While SPEAR was attacked by the right-wing elements in Belize’s political establishment in the 60’s and 80’s, nobody seriously believed that SPEAR had the potential or intention to evolve into a mass political movement that could pose a challenge to the two-party system. Indeed, as with the original SPEAR movement of the 60’s and co-option of Shoman and Musa by the PUP, other leaders from the group 1980’s circa were similarly absorbed by the UDP (United Democratic Party). Besides the sinister message of abandonment it sent to the younger generation who were watching, listening and being inspired, it makes one wonder what was the real purpose of the political rhetoric in the first place? None of it gained traction, and some of the proponents appear to have become even apologists for the very same system they had earlier chastised and denounced.
It is reasonable to conclude that Shoman has long given up on any political ambitions where the Belize liberation movement is concerned and has settled into writing and researching in another country. Nothing is mysterious about a person coming to terms with personal fate and deciding to move on with his/her life. I fully respect this right and will defend anyone to freely make that choice. But for the few giants who defied this natural law – Castro, Che, Bishop, Rodney and Chavez, Belizeans are still holding their collective breath waiting and yearning for the emergence of its version of Madiba! We are left to wonder what might have been had Shoman chosen the Chavista path.
PART 2: THE RESPONSE
A response to the “enigma of Assad Shoman” by Rolando
Nuri Akbar highlights the radical potentials that existed in the Society for the Promotion of Education and Research (SPEAR) and the activism of Assad Shoman. He argues that Shoman had a radical philosophy but did not engage in organizing the masses. Unlike the scholars who impressed Shoman such as Karl Marx and Frantz Fanon, Shoman has not pursued a lifelong commitment to mass political activism. I am of the (current) opinion that while Shoman did not engage in mass politics he has nonetheless paved the way for a “Chavista path” that “Belizeans are still… waiting and yearning for”. (To what extent is this true?)
My take is that Shoman is very much engage in the process of decolonization through his writings. While, the writer describes his fascination with Party Politics, for me Shoman’s interpretation of Belizean history in Thirteen Chapters (among his many other works) is a  more radical and meaningful accomplishment for Belize. It is only by taking a critical stance against the miss-interpretation of our history that our perspectives are liberated and broadened.
An important feature of decolonization is to develop an anti-colonial discourse. An anti-discourse seeks to counter the hegemony of the colonial authority. For instance, Shoman highlights the various forms of resistance throughout Belize’s history including the roles played by women. I believe that his Thirteen Chapters now widely used in the schools is a weapon of resistance. Unfortunately, I suspect that it has not been fully understood as such by all its readers. Yet, it is generating a critical perspective and awareness necessary for radical praxis.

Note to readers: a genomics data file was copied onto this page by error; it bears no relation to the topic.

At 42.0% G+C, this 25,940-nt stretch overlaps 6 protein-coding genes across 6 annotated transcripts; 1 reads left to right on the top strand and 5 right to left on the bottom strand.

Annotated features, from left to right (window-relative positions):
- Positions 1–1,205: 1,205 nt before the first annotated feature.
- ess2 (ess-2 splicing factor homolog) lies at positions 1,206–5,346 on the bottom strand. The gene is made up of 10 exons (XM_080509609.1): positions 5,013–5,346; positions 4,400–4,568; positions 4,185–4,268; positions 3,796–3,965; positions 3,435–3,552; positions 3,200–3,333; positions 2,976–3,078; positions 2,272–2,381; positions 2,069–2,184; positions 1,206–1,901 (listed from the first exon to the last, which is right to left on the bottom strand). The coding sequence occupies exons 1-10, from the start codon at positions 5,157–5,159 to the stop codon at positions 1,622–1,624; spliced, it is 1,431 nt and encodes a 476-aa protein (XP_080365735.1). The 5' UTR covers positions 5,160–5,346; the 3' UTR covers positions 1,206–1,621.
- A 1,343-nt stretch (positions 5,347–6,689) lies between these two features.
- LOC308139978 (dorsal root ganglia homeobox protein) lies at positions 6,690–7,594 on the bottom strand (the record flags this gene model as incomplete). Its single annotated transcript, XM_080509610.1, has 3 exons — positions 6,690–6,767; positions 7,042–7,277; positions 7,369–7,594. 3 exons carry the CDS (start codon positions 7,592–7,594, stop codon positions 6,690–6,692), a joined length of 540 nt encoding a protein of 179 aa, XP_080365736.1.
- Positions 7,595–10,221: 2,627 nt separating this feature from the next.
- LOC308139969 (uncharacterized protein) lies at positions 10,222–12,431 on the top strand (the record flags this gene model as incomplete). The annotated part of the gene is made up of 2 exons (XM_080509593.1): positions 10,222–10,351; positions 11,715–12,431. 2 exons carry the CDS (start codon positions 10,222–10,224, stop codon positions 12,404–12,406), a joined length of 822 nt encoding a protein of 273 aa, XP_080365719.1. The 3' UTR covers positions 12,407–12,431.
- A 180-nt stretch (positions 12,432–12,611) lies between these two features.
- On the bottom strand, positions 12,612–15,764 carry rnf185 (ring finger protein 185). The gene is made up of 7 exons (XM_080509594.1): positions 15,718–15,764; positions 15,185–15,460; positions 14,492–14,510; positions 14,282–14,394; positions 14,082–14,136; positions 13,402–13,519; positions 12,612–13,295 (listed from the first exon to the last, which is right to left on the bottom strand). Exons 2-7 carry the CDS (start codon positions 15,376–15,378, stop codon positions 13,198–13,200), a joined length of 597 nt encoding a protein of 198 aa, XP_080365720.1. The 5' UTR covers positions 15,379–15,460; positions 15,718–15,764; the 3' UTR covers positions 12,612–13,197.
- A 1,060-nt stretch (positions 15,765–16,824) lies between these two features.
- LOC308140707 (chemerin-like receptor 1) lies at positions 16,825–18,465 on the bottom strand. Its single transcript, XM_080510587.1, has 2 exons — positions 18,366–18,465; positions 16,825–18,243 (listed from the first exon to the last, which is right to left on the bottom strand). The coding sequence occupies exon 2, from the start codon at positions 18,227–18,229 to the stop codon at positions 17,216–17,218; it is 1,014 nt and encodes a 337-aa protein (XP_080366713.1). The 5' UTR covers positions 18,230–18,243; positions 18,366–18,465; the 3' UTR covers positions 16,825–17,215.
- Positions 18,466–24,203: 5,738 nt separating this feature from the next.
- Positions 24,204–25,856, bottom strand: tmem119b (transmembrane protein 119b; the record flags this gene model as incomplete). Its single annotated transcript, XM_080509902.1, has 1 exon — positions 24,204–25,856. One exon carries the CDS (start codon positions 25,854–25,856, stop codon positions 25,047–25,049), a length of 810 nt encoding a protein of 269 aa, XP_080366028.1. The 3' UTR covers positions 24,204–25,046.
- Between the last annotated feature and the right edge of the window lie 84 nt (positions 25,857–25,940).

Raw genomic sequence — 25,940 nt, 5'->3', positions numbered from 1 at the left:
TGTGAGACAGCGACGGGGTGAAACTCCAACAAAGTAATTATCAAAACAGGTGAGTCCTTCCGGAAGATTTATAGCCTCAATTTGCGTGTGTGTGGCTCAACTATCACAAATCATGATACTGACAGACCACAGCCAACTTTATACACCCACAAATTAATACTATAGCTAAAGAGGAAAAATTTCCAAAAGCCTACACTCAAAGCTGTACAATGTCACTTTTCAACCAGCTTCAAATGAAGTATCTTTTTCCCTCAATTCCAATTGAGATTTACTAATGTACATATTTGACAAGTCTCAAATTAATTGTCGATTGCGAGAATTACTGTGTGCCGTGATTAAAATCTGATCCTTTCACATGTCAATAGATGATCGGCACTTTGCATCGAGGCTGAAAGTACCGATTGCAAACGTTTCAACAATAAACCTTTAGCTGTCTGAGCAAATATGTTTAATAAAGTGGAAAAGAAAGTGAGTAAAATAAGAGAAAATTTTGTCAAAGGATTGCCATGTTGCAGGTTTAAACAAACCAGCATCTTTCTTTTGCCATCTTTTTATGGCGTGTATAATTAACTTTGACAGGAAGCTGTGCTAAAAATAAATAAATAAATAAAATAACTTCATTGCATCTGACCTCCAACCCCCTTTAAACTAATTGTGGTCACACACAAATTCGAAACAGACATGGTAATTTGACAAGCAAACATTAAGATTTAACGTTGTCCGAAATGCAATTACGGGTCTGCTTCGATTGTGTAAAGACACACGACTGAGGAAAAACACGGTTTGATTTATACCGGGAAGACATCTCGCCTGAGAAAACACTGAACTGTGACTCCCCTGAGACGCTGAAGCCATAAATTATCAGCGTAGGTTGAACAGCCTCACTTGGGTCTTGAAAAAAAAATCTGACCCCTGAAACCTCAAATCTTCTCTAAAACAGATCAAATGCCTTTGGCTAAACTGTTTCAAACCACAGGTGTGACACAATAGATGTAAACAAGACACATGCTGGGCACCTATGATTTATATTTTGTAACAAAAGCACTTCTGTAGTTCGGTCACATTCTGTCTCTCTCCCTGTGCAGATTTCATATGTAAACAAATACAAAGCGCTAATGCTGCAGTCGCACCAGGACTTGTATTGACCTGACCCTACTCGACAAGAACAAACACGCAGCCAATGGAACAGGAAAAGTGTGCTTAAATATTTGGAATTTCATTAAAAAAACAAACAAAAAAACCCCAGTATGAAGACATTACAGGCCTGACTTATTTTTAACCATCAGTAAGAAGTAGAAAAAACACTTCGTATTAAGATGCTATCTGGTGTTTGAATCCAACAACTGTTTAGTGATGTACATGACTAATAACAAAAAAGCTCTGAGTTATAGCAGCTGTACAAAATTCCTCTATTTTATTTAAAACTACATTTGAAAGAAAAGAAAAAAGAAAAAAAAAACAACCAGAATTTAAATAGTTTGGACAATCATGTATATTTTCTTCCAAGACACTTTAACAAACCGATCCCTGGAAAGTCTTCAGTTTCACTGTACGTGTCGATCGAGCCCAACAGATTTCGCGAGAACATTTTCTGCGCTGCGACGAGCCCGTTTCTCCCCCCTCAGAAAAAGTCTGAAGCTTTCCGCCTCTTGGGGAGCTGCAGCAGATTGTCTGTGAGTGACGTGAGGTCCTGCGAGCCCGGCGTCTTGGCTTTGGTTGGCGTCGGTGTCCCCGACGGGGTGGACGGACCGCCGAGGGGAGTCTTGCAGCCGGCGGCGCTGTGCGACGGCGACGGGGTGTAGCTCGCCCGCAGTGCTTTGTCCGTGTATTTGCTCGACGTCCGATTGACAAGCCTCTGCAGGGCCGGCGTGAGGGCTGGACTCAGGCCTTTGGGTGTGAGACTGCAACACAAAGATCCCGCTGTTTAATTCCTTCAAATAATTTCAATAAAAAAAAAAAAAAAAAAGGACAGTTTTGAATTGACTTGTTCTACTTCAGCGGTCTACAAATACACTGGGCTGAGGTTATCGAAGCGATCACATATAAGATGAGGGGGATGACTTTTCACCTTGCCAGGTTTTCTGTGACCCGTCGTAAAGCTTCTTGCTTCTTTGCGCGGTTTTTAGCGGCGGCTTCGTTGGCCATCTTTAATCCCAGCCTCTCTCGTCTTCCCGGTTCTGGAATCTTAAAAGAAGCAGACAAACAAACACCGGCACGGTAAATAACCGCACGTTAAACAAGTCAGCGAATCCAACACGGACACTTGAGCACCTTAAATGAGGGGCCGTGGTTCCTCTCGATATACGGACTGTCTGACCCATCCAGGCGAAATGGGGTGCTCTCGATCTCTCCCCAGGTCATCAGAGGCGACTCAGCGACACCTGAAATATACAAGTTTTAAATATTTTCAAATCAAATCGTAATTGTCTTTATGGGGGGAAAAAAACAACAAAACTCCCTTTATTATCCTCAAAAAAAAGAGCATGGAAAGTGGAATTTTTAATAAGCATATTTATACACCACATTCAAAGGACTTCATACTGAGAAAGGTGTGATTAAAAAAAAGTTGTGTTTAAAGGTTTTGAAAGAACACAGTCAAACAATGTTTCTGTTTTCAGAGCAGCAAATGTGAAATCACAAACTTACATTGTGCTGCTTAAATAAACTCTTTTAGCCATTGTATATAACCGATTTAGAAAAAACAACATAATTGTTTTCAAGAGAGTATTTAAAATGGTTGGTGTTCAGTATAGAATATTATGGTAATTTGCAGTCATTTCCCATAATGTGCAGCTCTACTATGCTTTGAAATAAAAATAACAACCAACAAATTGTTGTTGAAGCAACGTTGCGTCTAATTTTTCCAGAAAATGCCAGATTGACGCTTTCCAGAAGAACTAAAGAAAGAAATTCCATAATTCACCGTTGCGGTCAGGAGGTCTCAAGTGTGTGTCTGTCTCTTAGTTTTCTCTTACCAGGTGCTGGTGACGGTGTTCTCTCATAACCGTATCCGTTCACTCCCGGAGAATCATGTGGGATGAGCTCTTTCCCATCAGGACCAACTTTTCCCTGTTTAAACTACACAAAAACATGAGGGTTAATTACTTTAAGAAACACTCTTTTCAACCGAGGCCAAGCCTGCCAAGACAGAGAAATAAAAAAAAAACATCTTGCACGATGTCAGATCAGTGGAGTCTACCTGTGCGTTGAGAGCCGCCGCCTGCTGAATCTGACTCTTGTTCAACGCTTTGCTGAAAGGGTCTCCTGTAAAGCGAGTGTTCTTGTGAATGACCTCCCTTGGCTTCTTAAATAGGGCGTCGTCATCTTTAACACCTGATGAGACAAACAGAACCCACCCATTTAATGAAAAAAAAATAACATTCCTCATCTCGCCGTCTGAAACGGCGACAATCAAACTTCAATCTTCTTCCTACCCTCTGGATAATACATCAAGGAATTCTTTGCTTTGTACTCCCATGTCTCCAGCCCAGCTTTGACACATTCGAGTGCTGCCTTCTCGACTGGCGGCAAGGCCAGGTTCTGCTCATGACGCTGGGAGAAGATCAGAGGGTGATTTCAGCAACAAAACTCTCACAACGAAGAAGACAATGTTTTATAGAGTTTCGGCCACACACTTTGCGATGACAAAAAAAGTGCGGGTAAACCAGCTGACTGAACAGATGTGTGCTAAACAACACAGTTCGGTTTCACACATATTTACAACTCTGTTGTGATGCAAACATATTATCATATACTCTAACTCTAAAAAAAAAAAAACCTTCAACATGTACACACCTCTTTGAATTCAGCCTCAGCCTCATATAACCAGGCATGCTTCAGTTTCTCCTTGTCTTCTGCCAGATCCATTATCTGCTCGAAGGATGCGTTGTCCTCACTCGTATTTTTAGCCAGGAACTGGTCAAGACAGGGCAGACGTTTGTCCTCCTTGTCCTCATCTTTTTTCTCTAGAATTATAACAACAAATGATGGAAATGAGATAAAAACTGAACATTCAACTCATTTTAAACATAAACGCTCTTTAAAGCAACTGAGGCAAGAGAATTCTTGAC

The question remains - why did Shoman not engage in radical politics? Why was he hesitant of becoming a communist organizer or of calling himself a communist? I have always been thoughtful about this when encountering articles at the Belize Archives in which Shoman insists that he was not communist. (This also comes up in the above video). In a sense, this is understandable. To be labelled a communist was to be labelled anti-Church, anti-American (and face the consequences). However, Shoman champions these precise issues in his academic works.
I do not agree with everything Shoman "says"; but then again, I am sure he did not expect this to be the case.  His works provides *one* of the most critical perspectives on Belizean history.
I have said that Shoman has in his own way paved “a/the” way suggesting that much remains to be done. There is a critical need for the continued re-interpretation of Belize’s history. Many other scholars have contributed to this revision.  But there is also a need for academics to not remain apolitical. It is imperative that academics champion the voices for the voiceless and play a part in the re-structuring of our society.   
We are all “products” of history. In this regard, Akbar has provided some interesting perspectives by pointing out some of the historical circumstances. I suspect he likely fall short in his analysis. But it is a perspective worthy to be re-posted for the readers. He also poses several stimulating questions. Perhaps, Shoman will be kind enough to render us a biographic publication of his intellectual and political development in the future. *It would also be fascinating to one day get the opportunity to interview him on these critical issues.*
Philosophers have hitherto only interpreted the world in various ways; the point is to change it -Karl Marx. 

Click here for pdf version